Kiwi High Flyers Poised for Take-Off

TV One’s new Sunday Theatre season of NZ drama will open with a dramatisation of the Scott Watson case on October 2 and close with the story of pioneering aviator Jean Batten.

The other telemovies will cover the Rainbow Warrior bombing and an exorcism in a Hutt Valley suburb that took a life.

“This season of Sunday Theatre focuses on moments etched into New Zealand’s history,” TVNZ head of content Jeff Latch says.

“These compelling true stories are told with real heart, and we’re grateful to NZ On Air for their continued support in bringing these stories to life.”

Here’s TVNZ’s description of the dramatisations that will follow Hillary:

Doubt: The Scott Watson Case

In the early hours of New Year’s Day 1998, Olivia Hope and Ben Smart boarded a yacht with a man, and were never seen again. The case enthralled the nation, and 18 months later Picton man Scott Watson was convicted of their murders. Watson has always maintained his innocence.

Presented by legal expert Dr. Chris Gallavin, Doubt: The Scott Watson Case re-examines the case from a fresh perspective.

Going back to the night of New Year’s Eve, 1997, the feature presents interviews with family members and key witnesses – some who have never spoken publicly before – as well as archival footage, and never-before-seen courtroom footage to ask the important question: 18 years after Watson was found guilty, are the evidential threads still strong enough to support a safe and fair conviction?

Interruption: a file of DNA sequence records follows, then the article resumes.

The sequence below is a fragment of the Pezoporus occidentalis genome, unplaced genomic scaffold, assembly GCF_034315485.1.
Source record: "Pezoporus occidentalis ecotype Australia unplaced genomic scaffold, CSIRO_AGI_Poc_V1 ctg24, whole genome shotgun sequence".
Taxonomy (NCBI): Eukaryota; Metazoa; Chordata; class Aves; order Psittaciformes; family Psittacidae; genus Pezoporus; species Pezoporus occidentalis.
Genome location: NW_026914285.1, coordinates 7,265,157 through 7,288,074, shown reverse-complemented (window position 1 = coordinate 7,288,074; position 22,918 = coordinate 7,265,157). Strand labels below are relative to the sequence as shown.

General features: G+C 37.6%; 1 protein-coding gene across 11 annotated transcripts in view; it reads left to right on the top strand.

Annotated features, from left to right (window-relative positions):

The story of the sinking of the Rainbow Warrior is one of personal tragedy, political recklessness, intrigue and recrimination, and it happened right here on our shores.

Bombshell takes us back to 1985, when the French government authorised their secret service to bomb the Greenpeace ship, the Rainbow Warrior, to stop its protests against French nuclear testing in the Pacific.

The bombing sunk the ship and killed photographer Fernando Pereira, launching the largest police operation in New Zealand history, and creating a diplomatic stand-off between two allies.

A compelling drama that cleverly interweaves archived footage, Bombshell combines the Rainbow Warrior’s inspiring journey with that of the French spies and the dedicated police officers who worked to bring the truth behind the sinking to light.

Belief: The Possession of Janet Moses

Belief: The Possession of Janet Moses lifts the veil of secrecy on what became known as “the Wainuiomata exorcism”, to reveal the extraordinary true story of how both love and fear could drive a New Zealand family to accidentally kill one of their own.

Believing that mother-of-two Janet had fallen under the spell of a mākutu, or Māori curse, members of her whanau subjected the young mother to four days and four nights of water cleansing which ultimately caused her death.

A television first, Belief: The Possession of Janet Moses has premiered at film festivals in New Zealand and around the world to critical acclaim.


Jean Batten is legendary – her courage, navigational ability and instinct were all extraordinary, and New Zealand couldn’t be prouder of their Hine-o-te-Rangi (Daughter of the Skies).

Yet the perfectly cultivated public persona hid a very conflicted personality, hinted at by her sudden disappearances and periods of secretive reclusion.

In this compelling feature, the story of Jean Batten is told. A daughter desperate to live up to a powerful mother, looking to find real love, and trying to escape her own demons – and prepared to go to the ends of the earth to do so.

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